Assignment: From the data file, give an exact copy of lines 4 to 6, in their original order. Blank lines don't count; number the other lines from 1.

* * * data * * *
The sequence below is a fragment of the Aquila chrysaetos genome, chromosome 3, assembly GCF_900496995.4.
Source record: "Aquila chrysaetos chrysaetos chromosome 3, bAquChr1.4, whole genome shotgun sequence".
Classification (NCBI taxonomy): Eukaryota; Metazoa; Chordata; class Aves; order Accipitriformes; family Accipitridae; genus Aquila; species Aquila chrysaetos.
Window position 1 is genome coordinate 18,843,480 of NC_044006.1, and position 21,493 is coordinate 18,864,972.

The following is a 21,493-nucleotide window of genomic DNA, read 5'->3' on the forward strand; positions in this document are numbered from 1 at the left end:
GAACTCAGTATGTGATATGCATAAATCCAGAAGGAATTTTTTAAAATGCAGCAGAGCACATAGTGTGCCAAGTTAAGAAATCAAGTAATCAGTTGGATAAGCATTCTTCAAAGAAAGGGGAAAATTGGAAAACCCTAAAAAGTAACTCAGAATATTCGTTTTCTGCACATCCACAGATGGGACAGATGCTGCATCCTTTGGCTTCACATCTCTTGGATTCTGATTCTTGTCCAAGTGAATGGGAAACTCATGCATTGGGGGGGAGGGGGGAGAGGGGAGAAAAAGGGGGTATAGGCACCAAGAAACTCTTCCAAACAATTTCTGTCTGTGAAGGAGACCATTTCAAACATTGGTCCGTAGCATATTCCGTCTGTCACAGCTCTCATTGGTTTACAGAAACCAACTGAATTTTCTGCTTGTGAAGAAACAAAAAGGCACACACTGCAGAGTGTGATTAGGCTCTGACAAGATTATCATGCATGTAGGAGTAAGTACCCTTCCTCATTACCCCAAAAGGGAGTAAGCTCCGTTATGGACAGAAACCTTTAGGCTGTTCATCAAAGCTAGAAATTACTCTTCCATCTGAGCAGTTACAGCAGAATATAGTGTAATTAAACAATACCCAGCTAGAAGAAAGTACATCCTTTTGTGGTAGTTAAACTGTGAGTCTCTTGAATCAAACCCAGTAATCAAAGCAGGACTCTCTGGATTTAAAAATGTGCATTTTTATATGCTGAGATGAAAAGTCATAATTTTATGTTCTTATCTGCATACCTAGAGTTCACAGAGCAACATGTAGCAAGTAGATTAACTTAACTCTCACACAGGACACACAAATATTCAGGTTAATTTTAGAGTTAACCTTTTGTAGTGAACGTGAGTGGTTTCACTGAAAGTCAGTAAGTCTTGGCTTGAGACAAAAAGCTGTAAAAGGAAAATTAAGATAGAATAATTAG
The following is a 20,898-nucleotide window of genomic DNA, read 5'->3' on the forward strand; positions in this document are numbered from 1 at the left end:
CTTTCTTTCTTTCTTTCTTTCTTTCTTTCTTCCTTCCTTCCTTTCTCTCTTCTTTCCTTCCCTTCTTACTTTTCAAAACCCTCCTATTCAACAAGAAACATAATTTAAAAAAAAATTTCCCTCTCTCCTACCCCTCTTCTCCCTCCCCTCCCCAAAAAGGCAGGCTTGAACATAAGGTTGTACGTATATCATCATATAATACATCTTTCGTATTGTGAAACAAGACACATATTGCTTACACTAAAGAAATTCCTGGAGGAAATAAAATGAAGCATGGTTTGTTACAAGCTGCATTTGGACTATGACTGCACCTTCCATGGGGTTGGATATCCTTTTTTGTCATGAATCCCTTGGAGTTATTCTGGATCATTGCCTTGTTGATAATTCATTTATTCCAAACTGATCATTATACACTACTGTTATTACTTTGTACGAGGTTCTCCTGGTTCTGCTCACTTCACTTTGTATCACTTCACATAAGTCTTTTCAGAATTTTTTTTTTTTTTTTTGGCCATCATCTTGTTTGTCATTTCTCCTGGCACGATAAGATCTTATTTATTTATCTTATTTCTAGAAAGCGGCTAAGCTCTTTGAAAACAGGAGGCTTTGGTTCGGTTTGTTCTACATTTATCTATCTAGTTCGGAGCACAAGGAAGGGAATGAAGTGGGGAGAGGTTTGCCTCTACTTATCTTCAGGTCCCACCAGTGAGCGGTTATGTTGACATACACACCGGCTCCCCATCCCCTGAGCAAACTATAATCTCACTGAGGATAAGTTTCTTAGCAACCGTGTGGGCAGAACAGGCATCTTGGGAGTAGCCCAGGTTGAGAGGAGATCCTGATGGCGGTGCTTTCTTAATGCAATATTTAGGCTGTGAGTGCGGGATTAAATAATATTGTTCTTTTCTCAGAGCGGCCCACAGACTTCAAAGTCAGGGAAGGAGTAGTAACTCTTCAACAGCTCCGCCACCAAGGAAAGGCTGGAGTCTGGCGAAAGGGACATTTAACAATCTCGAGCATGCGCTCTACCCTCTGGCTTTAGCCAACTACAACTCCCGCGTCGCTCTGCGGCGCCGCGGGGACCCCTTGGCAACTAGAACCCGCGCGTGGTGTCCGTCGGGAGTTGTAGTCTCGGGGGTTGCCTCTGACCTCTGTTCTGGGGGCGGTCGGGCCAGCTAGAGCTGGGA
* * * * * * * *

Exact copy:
Window position 1 is genome coordinate 18,843,480 of NC_044006.1, and position 21,493 is coordinate 18,864,972.

The following is a 21,493-nucleotide window of genomic DNA, read 5'->3' on the forward strand; positions in this document are numbered from 1 at the left end:
GAACTCAGTATGTGATATGCATAAATCCAGAAGGAATTTTTTAAAATGCAGCAGAGCACATAGTGTGCCAAGTTAAGAAATCAAGTAATCAGTTGGATAAGCATTCTTCAAAGAAAGGGGAAAATTGGAAAACCCTAAAAAGTAACTCAGAATATTCGTTTTCTGCACATCCACAGATGGGACAGATGCTGCATCCTTTGGCTTCACATCTCTTGGATTCTGATTCTTGTCCAAGTGAATGGGAAACTCATGCATTGGGGGGGAGGGGGGAGAGGGGAGAAAAAGGGGGTATAGGCACCAAGAAACTCTTCCAAACAATTTCTGTCTGTGAAGGAGACCATTTCAAACATTGGTCCGTAGCATATTCCGTCTGTCACAGCTCTCATTGGTTTACAGAAACCAACTGAATTTTCTGCTTGTGAAGAAACAAAAAGGCACACACTGCAGAGTGTGATTAGGCTCTGACAAGATTATCATGCATGTAGGAGTAAGTACCCTTCCTCATTACCCCAAAAGGGAGTAAGCTCCGTTATGGACAGAAACCTTTAGGCTGTTCATCAAAGCTAGAAATTACTCTTCCATCTGAGCAGTTACAGCAGAATATAGTGTAATTAAACAATACCCAGCTAGAAGAAAGTACATCCTTTTGTGGTAGTTAAACTGTGAGTCTCTTGAATCAAACCCAGTAATCAAAGCAGGACTCTCTGGATTTAAAAATGTGCATTTTTATATGCTGAGATGAAAAGTCATAATTTTATGTTCTTATCTGCATACCTAGAGTTCACAGAGCAACATGTAGCAAGTAGATTAACTTAACTCTCACACAGGACACACAAATATTCAGGTTAATTTTAGAGTTAACCTTTTGTAGTGAACGTGAGTGGTTTCACTGAAAGTCAGTAAGTCTTGGCTTGAGACAAAAAGCTGTAAAAGGAAAATTAAGATAGAATAATTAG